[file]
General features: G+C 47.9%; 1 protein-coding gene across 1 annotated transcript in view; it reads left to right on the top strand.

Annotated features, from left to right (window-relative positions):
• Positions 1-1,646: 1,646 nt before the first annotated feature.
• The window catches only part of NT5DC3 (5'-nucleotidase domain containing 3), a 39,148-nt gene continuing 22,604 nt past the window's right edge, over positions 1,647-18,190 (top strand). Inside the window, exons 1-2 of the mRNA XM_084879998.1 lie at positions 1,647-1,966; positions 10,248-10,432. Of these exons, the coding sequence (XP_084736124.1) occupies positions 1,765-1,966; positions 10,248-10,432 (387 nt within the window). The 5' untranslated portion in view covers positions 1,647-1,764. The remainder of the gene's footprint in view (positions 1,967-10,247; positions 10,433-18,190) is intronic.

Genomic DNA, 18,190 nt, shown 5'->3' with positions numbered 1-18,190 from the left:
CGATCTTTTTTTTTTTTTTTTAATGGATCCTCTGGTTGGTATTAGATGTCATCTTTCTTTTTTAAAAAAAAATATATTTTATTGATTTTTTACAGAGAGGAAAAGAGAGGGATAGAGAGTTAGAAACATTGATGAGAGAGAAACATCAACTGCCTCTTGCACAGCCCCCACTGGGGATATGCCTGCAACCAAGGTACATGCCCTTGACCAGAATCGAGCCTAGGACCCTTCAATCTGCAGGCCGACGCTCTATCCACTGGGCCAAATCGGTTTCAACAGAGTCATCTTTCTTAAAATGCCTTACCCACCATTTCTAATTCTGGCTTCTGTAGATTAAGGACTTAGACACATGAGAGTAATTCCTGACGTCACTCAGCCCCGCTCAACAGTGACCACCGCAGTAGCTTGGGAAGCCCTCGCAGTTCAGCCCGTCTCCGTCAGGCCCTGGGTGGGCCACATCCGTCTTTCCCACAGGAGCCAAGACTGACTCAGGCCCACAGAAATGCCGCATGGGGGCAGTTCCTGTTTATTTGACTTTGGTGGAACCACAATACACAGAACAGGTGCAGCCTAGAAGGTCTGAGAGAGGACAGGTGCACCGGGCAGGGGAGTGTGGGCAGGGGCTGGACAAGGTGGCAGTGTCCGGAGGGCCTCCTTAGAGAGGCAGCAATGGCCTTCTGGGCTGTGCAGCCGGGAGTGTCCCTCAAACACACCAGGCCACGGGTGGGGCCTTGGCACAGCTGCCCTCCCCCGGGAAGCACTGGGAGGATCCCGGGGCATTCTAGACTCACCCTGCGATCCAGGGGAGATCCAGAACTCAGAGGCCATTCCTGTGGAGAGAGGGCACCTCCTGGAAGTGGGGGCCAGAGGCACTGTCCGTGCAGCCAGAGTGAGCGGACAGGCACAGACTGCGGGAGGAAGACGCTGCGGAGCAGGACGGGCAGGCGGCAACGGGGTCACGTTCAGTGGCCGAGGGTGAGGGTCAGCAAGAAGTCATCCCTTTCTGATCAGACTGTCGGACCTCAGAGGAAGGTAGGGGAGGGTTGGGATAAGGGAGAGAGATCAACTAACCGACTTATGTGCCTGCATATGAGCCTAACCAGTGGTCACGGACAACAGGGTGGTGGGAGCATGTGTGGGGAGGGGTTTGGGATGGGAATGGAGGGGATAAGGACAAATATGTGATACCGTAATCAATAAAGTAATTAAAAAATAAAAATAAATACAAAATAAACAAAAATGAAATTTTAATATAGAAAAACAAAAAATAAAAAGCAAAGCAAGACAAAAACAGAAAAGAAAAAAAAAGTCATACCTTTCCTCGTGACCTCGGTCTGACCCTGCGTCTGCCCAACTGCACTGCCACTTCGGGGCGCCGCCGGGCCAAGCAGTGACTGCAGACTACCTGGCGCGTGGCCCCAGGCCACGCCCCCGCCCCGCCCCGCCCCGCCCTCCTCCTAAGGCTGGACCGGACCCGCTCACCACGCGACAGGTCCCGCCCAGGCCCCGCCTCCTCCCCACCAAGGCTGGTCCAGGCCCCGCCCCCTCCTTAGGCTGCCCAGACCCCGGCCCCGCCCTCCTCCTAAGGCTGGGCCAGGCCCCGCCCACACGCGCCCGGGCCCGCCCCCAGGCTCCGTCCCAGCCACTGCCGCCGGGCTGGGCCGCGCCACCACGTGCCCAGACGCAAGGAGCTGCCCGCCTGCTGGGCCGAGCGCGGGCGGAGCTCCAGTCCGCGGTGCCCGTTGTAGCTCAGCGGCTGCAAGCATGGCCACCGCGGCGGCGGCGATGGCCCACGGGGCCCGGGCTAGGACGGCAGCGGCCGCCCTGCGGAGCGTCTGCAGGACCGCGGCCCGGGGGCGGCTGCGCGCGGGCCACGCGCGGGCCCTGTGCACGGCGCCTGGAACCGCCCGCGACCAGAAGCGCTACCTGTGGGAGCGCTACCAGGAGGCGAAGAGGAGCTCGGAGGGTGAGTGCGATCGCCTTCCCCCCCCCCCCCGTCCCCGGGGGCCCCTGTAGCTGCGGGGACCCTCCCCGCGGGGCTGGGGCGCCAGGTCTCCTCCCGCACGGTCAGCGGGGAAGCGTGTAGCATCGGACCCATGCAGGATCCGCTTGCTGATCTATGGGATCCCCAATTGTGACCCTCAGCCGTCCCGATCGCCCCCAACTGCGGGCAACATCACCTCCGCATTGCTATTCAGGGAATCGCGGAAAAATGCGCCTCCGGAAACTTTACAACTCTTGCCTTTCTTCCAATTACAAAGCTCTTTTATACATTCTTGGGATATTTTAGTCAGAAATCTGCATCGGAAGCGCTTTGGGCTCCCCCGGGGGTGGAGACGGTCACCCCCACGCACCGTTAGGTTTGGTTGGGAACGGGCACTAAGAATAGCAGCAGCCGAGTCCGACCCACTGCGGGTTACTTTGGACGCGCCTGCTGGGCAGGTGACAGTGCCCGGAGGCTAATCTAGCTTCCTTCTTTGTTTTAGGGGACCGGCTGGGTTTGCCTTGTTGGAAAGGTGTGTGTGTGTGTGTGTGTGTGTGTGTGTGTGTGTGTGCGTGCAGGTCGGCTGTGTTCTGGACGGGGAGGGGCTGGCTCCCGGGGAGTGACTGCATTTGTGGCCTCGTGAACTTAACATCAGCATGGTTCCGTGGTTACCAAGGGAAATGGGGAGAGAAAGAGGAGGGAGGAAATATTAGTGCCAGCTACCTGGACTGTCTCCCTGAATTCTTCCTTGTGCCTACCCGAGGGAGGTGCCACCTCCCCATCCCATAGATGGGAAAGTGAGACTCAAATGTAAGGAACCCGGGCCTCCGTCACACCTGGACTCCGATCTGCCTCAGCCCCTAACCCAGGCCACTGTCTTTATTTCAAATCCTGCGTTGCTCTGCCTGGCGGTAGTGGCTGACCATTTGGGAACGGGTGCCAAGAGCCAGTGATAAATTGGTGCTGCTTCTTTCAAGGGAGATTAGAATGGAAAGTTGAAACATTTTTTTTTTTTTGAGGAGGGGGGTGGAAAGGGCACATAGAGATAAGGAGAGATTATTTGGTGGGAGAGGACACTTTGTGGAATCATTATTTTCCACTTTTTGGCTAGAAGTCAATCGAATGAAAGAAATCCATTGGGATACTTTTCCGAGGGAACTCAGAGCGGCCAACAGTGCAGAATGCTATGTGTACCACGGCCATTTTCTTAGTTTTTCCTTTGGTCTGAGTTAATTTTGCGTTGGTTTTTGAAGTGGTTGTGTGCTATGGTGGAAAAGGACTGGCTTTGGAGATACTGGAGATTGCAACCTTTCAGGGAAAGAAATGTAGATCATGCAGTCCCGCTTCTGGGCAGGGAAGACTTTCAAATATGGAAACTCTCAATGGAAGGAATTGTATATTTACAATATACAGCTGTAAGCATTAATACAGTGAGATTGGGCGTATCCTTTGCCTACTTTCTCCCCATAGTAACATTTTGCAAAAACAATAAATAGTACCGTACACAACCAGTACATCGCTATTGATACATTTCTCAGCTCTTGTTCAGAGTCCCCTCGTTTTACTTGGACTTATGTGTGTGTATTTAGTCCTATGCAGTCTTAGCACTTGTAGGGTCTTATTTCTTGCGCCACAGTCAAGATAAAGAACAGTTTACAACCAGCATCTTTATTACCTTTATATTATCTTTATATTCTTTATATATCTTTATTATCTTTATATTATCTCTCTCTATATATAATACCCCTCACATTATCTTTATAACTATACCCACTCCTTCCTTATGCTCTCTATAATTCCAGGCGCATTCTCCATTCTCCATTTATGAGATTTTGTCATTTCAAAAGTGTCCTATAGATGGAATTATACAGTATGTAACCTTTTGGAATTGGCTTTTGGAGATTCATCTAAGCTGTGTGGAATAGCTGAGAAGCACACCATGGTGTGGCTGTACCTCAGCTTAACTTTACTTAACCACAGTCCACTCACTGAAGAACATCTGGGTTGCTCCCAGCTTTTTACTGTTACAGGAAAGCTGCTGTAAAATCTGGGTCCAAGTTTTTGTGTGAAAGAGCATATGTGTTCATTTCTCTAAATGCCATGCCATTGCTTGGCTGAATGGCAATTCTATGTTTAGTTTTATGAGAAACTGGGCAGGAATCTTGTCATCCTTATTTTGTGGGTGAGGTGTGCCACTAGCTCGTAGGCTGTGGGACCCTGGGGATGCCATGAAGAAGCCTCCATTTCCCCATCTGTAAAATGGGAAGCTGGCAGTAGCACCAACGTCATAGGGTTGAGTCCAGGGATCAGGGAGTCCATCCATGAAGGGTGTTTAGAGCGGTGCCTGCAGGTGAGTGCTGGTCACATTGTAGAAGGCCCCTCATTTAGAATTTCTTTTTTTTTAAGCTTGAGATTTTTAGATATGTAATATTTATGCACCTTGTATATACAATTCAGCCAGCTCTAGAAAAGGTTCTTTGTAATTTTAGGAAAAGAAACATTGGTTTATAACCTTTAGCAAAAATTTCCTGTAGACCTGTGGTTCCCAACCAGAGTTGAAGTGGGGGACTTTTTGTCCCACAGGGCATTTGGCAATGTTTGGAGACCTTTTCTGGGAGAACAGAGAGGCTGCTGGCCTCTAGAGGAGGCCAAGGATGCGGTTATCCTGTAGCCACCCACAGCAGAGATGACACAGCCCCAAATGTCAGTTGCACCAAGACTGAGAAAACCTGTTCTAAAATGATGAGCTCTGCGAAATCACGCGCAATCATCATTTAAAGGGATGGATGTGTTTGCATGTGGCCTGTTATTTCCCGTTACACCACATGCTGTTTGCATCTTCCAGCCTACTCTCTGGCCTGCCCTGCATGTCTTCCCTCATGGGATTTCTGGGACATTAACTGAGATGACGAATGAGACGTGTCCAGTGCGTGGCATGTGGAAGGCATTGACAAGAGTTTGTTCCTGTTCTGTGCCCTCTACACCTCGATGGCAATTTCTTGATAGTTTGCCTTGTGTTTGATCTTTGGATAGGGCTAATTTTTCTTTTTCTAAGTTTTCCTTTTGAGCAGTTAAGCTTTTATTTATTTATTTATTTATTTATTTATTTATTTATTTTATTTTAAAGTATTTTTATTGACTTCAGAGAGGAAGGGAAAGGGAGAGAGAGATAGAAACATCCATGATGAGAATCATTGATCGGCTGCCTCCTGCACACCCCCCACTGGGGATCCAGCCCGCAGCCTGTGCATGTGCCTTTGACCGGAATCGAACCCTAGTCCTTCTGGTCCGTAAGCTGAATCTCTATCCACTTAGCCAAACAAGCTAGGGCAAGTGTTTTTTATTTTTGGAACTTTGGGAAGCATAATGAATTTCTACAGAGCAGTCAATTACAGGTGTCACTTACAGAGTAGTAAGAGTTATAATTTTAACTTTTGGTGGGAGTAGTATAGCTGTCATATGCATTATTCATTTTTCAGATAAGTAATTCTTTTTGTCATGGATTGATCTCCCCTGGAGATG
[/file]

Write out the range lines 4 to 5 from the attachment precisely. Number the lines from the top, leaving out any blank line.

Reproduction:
• The window catches only part of NT5DC3 (5'-nucleotidase domain containing 3), a 39,148-nt gene continuing 22,604 nt past the window's right edge, over positions 1,647-18,190 (top strand). Inside the window, exons 1-2 of the mRNA XM_084879998.1 lie at positions 1,647-1,966; positions 10,248-10,432. Of these exons, the coding sequence (XP_084736124.1) occupies positions 1,765-1,966; positions 10,248-10,432 (387 nt within the window). The 5' untranslated portion in view covers positions 1,647-1,764. The remainder of the gene's footprint in view (positions 1,967-10,247; positions 10,433-18,190) is intronic.

Genomic DNA, 18,190 nt, shown 5'->3' with positions numbered 1-18,190 from the left: